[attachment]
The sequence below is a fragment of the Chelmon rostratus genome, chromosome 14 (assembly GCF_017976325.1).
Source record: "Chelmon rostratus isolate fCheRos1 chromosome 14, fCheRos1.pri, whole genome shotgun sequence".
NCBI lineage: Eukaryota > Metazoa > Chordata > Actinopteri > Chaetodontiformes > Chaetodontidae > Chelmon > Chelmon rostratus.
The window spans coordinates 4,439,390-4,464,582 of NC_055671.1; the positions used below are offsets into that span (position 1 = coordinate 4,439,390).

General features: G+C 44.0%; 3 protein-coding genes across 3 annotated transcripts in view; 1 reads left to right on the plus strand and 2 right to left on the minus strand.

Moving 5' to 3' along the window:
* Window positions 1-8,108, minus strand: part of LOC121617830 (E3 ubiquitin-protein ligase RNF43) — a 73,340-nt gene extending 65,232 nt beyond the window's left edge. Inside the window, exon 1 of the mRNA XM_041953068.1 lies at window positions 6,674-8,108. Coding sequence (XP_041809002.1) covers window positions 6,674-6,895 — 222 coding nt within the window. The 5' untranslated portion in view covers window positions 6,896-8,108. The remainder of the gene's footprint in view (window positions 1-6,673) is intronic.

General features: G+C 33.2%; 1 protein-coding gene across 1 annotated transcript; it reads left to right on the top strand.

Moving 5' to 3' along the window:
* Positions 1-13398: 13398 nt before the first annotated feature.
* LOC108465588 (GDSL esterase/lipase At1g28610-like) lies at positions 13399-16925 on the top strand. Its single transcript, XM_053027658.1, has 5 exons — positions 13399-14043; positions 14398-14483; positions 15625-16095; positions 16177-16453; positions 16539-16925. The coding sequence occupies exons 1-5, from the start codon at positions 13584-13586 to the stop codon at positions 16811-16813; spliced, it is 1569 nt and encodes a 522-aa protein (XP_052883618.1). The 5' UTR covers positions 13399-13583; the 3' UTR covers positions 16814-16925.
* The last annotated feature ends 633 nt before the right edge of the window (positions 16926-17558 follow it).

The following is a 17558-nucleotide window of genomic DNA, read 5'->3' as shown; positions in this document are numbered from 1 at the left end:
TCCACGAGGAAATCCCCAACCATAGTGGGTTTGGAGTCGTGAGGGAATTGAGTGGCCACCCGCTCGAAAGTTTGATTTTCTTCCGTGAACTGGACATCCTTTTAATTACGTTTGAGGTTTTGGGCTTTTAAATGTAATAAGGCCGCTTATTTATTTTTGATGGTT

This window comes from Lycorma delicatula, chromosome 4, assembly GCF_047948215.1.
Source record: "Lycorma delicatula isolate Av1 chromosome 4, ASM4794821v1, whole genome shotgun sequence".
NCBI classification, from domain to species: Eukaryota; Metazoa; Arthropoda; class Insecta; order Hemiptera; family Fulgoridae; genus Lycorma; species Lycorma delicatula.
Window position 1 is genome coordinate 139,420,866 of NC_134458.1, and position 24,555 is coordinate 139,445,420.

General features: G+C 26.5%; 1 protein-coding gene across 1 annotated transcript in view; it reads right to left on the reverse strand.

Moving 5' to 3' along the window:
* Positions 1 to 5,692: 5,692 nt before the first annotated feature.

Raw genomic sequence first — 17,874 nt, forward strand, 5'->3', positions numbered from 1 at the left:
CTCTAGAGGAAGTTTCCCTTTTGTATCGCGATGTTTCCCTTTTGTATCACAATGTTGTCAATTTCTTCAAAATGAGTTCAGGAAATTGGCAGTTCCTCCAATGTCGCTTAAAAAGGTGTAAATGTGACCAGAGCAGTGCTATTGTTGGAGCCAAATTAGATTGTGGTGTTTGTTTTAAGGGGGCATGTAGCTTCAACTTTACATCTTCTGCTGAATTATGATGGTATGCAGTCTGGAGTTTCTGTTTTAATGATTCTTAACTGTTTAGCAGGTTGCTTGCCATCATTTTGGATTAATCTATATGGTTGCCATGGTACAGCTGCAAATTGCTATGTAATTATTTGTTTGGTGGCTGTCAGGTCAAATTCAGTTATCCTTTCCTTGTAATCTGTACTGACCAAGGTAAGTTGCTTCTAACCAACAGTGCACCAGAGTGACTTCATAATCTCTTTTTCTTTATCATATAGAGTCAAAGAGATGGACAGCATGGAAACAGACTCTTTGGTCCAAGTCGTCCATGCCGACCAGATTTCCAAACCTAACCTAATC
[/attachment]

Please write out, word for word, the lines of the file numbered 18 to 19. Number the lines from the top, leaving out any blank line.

Window position 1 is genome coordinate 139,420,866 of NC_134458.1, and position 24,555 is coordinate 139,445,420.

General features: G+C 26.5%; 1 protein-coding gene across 1 annotated transcript in view; it reads right to left on the reverse strand.